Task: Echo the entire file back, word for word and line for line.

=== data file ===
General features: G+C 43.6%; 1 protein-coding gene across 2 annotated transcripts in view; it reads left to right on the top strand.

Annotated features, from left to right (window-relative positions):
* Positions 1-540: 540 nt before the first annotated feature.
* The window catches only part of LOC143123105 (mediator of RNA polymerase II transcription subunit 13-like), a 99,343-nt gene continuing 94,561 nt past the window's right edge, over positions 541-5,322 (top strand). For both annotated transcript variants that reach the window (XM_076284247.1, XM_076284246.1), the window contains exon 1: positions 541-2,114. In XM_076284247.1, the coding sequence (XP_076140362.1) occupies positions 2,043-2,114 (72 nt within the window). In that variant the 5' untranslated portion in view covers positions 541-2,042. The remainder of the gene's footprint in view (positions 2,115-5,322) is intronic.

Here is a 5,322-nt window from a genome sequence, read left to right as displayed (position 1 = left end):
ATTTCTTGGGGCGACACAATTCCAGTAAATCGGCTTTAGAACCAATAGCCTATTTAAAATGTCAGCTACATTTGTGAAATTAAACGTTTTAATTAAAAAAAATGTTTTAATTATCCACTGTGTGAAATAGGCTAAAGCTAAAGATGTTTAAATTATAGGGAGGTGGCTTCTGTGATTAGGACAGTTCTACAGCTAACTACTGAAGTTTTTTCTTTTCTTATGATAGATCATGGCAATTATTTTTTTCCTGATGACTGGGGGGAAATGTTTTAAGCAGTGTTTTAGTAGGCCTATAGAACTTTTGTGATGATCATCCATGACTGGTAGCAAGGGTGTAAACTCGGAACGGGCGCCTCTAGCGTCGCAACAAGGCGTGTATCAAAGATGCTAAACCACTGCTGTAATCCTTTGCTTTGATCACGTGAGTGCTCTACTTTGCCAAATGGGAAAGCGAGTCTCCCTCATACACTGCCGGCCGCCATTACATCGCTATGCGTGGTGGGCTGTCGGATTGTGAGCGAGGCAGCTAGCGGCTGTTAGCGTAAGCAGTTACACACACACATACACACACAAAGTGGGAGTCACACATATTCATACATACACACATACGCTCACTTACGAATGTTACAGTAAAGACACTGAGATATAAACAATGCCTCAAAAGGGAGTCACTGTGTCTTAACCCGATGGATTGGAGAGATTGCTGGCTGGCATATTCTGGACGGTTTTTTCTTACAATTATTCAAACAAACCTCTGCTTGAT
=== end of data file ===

General features: G+C 43.6%; 1 protein-coding gene across 2 annotated transcripts in view; it reads left to right on the top strand.

Annotated features, from left to right (window-relative positions):
* Positions 1-540: 540 nt before the first annotated feature.
* The window catches only part of LOC143123105 (mediator of RNA polymerase II transcription subunit 13-like), a 99,343-nt gene continuing 94,561 nt past the window's right edge, over positions 541-5,322 (top strand). For both annotated transcript variants that reach the window (XM_076284247.1, XM_076284246.1), the window contains exon 1: positions 541-2,114. In XM_076284247.1, the coding sequence (XP_076140362.1) occupies positions 2,043-2,114 (72 nt within the window). In that variant the 5' untranslated portion in view covers positions 541-2,042. The remainder of the gene's footprint in view (positions 2,115-5,322) is intronic.

Here is a 5,322-nt window from a genome sequence, read left to right as displayed (position 1 = left end):
ATTTCTTGGGGCGACACAATTCCAGTAAATCGGCTTTAGAACCAATAGCCTATTTAAAATGTCAGCTACATTTGTGAAATTAAACGTTTTAATTAAAAAAAATGTTTTAATTATCCACTGTGTGAAATAGGCTAAAGCTAAAGATGTTTAAATTATAGGGAGGTGGCTTCTGTGATTAGGACAGTTCTACAGCTAACTACTGAAGTTTTTTCTTTTCTTATGATAGATCATGGCAATTATTTTTTTCCTGATGACTGGGGGGAAATGTTTTAAGCAGTGTTTTAGTAGGCCTATAGAACTTTTGTGATGATCATCCATGACTGGTAGCAAGGGTGTAAACTCGGAACGGGCGCCTCTAGCGTCGCAACAAGGCGTGTATCAAAGATGCTAAACCACTGCTGTAATCCTTTGCTTTGATCACGTGAGTGCTCTACTTTGCCAAATGGGAAAGCGAGTCTCCCTCATACACTGCCGGCCGCCATTACATCGCTATGCGTGGTGGGCTGTCGGATTGTGAGCGAGGCAGCTAGCGGCTGTTAGCGTAAGCAGTTACACACACACATACACACACAAAGTGGGAGTCACACATATTCATACATACACACATACGCTCACTTACGAATGTTACAGTAAAGACACTGAGATATAAACAATGCCTCAAAAGGGAGTCACTGTGTCTTAACCCGATGGATTGGAGAGATTGCTGGCTGGCATATTCTGGACGGTTTTTTCTTACAATTATTCAAACAAACCTCTGCTTGAT